The Illawarra is celebrating the culture of our First Nations people and honouring the region’s Aboriginal elders at NAIDOC events this week.
Hundreds of families started the school holidays by flocking to Shellharbour for a community fun day where kids had the opportunity to be immersed in cultural activities like painting and weaving.
Shellharbour Mayor Chris Homer said the event brought people of all ages together at a crucial time of recognition for Aboriginal and Torres Strait Islander people.
“People come here, they get to know about First Nations culture,” he said. “They get to speak directly to the elders and it brings it all back to the fact that we are one people and that’s what we need to move forward.”
Local elder Uncle Richard Davis said he has watched the NAIDOC events grow in recent years as more of the wider community get involved.
“It’s always good to see our people come together,” he said. “The cross-section of the community is here, all nationalities are here.”
This year’s theme is ‘For our Elders’, but Uncle Richard said that recognising the strength and wisdom of those who paved the way should not be limited to one day.
“It shouldn’t just be for today this theme, it should be all the time, my past elders are my heroes,” he said. “The things that they had to go through when they were young, growing up, the services that they fought for, we wouldn’t have those services if it wasn’t for those people.”
He hoped the events would also give the community a chance to reflect on the past, and discuss the parts of history that aren’t always positive.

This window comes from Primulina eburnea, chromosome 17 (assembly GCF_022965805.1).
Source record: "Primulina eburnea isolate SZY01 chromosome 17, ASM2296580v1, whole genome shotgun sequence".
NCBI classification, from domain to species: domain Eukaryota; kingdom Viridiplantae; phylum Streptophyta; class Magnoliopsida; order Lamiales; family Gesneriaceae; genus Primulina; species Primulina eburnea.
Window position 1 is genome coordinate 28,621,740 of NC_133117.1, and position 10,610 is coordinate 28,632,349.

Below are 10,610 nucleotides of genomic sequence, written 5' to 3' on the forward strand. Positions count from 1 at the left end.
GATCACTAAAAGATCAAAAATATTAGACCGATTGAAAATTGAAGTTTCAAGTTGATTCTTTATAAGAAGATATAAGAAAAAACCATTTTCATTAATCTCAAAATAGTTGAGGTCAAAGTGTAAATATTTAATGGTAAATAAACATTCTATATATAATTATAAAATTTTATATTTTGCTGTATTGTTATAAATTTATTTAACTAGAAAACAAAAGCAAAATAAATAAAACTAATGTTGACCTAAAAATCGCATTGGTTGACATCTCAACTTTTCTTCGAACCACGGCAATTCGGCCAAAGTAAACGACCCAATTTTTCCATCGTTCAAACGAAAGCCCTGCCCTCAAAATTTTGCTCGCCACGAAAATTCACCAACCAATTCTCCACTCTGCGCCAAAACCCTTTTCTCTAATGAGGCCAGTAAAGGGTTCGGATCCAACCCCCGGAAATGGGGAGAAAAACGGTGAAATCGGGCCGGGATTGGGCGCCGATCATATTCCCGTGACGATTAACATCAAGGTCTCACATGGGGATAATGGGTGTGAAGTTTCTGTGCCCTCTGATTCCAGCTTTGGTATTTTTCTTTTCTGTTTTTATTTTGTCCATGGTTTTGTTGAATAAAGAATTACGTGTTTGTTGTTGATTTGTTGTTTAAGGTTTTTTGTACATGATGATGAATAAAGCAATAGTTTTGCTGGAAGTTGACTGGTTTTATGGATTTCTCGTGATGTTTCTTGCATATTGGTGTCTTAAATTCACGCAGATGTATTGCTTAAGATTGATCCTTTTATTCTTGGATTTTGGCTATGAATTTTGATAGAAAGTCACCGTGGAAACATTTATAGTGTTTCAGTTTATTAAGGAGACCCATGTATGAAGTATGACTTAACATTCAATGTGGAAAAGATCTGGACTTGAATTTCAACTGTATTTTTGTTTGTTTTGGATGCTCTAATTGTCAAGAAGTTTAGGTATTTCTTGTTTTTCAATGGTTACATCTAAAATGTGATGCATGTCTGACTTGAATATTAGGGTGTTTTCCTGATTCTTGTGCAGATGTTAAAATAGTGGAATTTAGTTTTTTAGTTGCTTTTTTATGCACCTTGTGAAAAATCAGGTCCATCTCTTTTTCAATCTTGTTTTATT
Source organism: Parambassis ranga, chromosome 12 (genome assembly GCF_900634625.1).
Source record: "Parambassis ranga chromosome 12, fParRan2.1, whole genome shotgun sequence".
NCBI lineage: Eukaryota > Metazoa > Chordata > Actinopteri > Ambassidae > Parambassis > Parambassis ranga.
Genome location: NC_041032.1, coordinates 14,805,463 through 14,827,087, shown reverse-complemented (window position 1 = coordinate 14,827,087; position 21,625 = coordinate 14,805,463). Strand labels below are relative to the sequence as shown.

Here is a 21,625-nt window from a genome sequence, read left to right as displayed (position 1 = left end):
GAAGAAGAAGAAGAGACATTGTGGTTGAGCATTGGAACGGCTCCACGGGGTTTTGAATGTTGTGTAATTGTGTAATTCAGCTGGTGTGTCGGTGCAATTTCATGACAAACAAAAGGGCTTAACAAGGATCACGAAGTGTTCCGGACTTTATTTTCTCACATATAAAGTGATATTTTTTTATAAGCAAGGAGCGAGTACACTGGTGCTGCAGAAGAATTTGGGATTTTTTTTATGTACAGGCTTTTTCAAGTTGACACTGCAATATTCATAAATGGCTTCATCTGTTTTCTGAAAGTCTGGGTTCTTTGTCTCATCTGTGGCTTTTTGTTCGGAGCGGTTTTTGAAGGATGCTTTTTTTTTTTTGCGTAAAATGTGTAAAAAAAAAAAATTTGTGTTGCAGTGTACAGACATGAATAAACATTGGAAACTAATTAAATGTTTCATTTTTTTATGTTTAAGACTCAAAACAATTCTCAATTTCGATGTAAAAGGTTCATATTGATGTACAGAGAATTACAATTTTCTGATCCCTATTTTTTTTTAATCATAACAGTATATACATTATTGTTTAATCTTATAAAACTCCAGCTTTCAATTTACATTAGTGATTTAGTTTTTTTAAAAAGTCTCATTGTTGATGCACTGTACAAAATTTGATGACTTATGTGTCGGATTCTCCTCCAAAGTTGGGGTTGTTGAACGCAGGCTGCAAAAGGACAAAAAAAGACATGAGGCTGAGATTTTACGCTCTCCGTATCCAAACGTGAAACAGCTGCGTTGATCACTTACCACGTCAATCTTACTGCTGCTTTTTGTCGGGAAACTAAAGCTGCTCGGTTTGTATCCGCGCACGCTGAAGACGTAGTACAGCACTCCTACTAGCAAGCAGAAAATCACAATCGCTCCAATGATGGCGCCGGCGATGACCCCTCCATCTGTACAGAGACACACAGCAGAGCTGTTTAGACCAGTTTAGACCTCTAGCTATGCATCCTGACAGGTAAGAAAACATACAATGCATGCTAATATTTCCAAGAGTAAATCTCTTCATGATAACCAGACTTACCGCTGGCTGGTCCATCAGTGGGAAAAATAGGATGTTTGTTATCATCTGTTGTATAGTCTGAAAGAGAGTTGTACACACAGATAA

“Learn about the First People that are here and the atrocities, let’s talk about them and not forget it,” Uncle Richard said. “And it’s not about a blame game, it’s just about learning about our history.”
These conversations have become pivotal as the ‘Yes’ campaign for the Voice to Parliament gains momentum.
“We’re moving towards the healing of a nation, we’re moving towards a referendum, and now’s the time to start getting the whole thing together and realising that First Nations people need to be a part of this country in what’s considered the birthplace document of a nation – the constitution,” Cr Homer said.
Uncle Richard said the community needed to eliminate the fear from the campaign and focus on creating the kind of country we want to be.
“It’s about moving forward and being a leader in the world, showing the world that Australia can come together with our First Nations people to recognise the past,” he said. “We’re out there now, Aboriginal people have voices and we’re speaking up and that’s what we want to continue to do.”
NAIDOC week will continue to be marked with cultural and community events right across the region, including an art exhibition at Coomaditchie, a special feature by the Illawarra Film Society and cabaret performance by Merrigong Theatre Company.
Family fun days are also scheduled for Tuesday 4 July at Warrawong and Thursday 6 July at Koonawarra.
On Saturday 8 July, the achievements of Aboriginal people and organisations from Wollongong, Shellharbour, Kiama and Shoalhaven will be recognised at the Local Government Regional NAIDOC Awards, which have been held annually for more than a decade.